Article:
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The U.S. Occupational Safety and Health Administration (OSHA) in Washington, DC, advises health care facilities to maintain a violence prevention program with the following elements:
Management commitment and employee involvement
This includes the visible involvement of top management, appropriate allocation of resources, and medical and psychological counseling and debriefing of employees witnessing or experiencing violent events. Employee involvement includes participation in committees or teams, prompt reporting, and education.
Work site analysis
A "Threat Assessment Team" or similar task force should assess the potential for workplace violence and identify preventive actions. The team should include representatives from senior management, operations, employee assistance, security, occupational safety and health, legal, and human resources staff. In addition to reviewing reported incidents, the team may conduct periodic employee surveys and may hire security experts or other professionals to identify risk factors.
Hazard prevention and control
Engineering controls to reduce hazards include panic buttons and alarm systems, metal detectors, enclosed nurses’ stations, patient care rooms with two exits, and bright lighting. The guidelines offer numerous suggestions about changes in work practices and administrative procedures. For example, OSHA suggests establishing a list of "restricted visitors" for patients with a history of violence and developing a contingency plan for treating patients who are making verbal or physician attacks or threats. OSHA notes that the areas of greatest risk are the admission units and crisis and acute care units. OSHA also emphasizes reporting of incidents and "a comprehensive post-incident evaluation, including psychological as well as medical treatment, for employees who have been subjected to abusive behavior."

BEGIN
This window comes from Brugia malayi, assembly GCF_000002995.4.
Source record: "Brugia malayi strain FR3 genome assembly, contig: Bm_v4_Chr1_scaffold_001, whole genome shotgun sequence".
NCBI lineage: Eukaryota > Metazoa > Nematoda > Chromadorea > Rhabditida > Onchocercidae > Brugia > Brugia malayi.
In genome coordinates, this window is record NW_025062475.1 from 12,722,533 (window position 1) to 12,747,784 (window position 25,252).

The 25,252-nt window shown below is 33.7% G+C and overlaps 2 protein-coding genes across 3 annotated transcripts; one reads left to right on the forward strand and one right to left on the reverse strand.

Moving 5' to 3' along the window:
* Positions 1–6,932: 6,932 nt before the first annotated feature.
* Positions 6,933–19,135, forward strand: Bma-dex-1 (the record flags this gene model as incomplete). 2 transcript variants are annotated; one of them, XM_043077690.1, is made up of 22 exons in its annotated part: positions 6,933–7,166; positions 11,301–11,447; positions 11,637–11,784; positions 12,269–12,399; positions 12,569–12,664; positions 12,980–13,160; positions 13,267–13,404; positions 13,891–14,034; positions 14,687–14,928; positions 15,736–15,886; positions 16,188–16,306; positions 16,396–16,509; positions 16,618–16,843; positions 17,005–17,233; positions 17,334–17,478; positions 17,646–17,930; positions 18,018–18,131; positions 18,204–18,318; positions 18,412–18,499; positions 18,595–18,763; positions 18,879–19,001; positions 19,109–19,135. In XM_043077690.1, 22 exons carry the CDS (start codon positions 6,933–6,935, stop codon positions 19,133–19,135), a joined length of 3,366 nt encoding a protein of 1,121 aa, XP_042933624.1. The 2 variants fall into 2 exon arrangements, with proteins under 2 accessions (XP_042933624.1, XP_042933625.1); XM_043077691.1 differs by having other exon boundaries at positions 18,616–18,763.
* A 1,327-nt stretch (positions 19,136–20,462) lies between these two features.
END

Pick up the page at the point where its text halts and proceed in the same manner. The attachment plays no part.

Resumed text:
Safety and health training
"Every employee should understand the concept of Universal Precautions for Violence,’ i.e., that violence should be expected but can be avoided or mitigated through preparation," the guidelines state. OSHA recommends conducting "required training" of employees at least annually, and more frequently (monthly or quarterly) in large facilities. Training includes information on risk factors, early warning signs, methods to diffuse escalating behavior, and response plans for violent situations.
(Editor’s note: A copy of the Guidelines for Preventing Workplace Violence for Health Care and Social Service Workers is available at www.osha-slc.gov/SLTC/workplaceviolence/guideline.html.)